Miners Lament Appeals Court Ruling Upholding Feds’ Million Acre Land Withdrawal
Dec 12, 2017 | by William Perry Pendley
DENVER, CO. A 122-year-old nonprofit, non-partisan mining trade association with thousands of members expressed its grave disappointment with the ruling of the U.S. Court of Appeals for the Ninth Circuit upholding three rulings by an Arizona federal district court that validated an edict by the Secretary of the Interior closing over a million acres of federal land in northwestern Arizona to mining. Represented by Mountain States Legal Foundation (MSLF), the American Exploration & Mining Association (AEMA), claimed in its 2012 complaint and later briefings and arguments that Interior Secretary Salazar’s January of 2012 order that withdrew land from entry under the General Mineral Law and locked-up vast amounts of the nation’s highest-grade uranium ore violated the Federal Land Policy and Management Act (FLPMA), the constitutional bar against establishment of religion, and the National Forest Management Act. The “Arizona Strip” includes Forest Service and Bureau of Land Management land.
“The three-judge panel could not have been more wrong when it based its decision on the purported desire of Congress to grant the Executive power to close federal land to lawful uses,” said William Perry Pendley of MSLF. “The entire history surrounding the passage of FLPMA shows Congress specifically intended to limit the Executive’s authority to withdraw large tracts of land. By ignoring this history, the panel essentially granted the Executive unbridled authority to lock-up federal lands to lawful uses such as mining.”
The Arizona Strip, which lies north of the Colorado River in northern Arizona, is bordered to the south by the northern rim of Grand Canyon National Park. In the 1984 Arizona Wilderness Act, Congress designated 250,000 acres of federal land on or near the Arizona Strip as wilderness and released 600,000 acres of land in the same area for multiple use, including uranium mining, as a result of an historic compromise among environmental groups, uranium mining interests, the livestock industry, and others.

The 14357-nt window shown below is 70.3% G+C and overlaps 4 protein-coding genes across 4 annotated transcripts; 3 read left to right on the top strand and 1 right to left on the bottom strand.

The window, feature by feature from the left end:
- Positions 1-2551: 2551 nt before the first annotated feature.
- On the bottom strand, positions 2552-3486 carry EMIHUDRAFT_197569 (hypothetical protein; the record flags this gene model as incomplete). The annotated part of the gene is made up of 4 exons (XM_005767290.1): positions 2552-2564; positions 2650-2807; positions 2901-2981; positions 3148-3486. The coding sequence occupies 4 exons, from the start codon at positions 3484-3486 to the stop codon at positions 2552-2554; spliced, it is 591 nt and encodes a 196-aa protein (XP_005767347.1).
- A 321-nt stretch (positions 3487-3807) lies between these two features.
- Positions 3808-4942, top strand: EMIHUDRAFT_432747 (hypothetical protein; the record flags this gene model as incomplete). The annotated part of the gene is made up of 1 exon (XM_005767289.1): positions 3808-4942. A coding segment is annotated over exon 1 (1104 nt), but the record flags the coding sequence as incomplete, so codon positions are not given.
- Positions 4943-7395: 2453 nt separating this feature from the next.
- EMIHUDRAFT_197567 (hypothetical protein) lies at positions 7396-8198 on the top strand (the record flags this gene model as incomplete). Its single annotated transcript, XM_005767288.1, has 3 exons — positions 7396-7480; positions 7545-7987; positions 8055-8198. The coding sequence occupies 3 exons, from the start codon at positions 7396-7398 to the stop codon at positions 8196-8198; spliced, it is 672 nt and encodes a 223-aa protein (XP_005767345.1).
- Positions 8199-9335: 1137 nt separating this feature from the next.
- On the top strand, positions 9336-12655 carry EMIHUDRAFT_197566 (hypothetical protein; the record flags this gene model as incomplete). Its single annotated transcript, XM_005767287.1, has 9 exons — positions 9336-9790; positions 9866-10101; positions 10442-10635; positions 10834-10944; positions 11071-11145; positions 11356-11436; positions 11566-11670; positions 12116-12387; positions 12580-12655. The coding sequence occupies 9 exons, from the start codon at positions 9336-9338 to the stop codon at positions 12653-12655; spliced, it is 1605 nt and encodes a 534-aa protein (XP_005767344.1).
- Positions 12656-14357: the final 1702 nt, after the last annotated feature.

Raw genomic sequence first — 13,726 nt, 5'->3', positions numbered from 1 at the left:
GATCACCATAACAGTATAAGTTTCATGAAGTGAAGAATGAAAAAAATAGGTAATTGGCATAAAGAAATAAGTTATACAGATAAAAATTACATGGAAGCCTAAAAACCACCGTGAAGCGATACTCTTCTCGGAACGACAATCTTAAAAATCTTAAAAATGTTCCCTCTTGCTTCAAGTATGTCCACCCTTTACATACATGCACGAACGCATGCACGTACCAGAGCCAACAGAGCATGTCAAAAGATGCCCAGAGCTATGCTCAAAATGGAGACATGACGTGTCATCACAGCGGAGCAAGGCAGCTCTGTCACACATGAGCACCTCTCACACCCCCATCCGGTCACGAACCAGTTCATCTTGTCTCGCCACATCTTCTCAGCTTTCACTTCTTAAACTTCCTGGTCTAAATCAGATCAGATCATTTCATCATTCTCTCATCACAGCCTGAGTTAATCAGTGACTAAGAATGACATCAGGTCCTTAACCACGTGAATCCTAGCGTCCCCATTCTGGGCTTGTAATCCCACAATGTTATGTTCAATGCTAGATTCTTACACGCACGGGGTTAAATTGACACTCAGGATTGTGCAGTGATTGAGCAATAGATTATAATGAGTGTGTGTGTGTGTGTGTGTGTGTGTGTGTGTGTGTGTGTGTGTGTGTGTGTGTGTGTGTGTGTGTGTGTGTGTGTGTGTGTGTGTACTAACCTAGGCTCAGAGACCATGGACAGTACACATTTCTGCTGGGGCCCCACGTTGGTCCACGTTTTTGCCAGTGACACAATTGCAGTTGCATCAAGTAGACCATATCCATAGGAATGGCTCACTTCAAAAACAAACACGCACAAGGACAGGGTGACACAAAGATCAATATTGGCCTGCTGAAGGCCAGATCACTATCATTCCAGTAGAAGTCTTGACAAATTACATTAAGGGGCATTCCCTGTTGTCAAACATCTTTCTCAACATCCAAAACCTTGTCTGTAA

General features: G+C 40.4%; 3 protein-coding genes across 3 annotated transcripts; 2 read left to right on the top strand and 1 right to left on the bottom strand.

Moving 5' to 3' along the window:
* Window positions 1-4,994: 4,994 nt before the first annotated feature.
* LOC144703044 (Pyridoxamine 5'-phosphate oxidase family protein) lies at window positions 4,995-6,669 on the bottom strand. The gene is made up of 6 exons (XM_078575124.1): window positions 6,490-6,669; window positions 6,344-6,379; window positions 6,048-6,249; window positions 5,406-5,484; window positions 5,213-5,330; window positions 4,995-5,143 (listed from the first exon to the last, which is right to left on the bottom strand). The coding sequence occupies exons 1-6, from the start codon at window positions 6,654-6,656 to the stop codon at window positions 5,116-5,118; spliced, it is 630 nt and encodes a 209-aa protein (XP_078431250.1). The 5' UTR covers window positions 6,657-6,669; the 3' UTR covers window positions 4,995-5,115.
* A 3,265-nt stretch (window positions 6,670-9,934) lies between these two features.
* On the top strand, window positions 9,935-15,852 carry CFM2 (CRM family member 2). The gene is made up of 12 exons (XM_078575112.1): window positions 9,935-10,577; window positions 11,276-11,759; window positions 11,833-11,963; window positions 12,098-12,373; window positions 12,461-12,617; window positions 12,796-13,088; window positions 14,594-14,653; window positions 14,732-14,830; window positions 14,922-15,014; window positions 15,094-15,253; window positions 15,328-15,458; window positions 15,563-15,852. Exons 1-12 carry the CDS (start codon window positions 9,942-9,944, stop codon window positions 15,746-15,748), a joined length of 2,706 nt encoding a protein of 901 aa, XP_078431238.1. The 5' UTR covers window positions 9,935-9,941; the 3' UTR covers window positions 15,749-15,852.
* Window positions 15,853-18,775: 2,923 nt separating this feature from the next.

In July of 2009, Secretary Salazar proposed to withdraw from operation of the General Mining Law 633,547 acres of BLM lands and 360,002 acres of National Forest lands in the Arizona Strip for up to 20 years to “protect the Grand Canyon watershed from adverse effects of locatable hardrock mineral exploration and mining.” AEMA opposed the withdrawal by filing comments demonstrating that uranium mining is not a threat to the environment of the Grand Canyon or the Colorado River watershed, given the scores of federal and state laws enacted to protect those resources. Nevertheless, in January of 2012, Salazar issued his order.
Mountain States Legal Foundation, created in 1977, is a nonprofit, public-interest legal foundation dedicated to individual liberty, the right to own and use property, limited and ethical government, and the free enterprise system. Its offices are in suburban Denver, Colorado.
For more information: American Exploration & Mining Association v. Zinke
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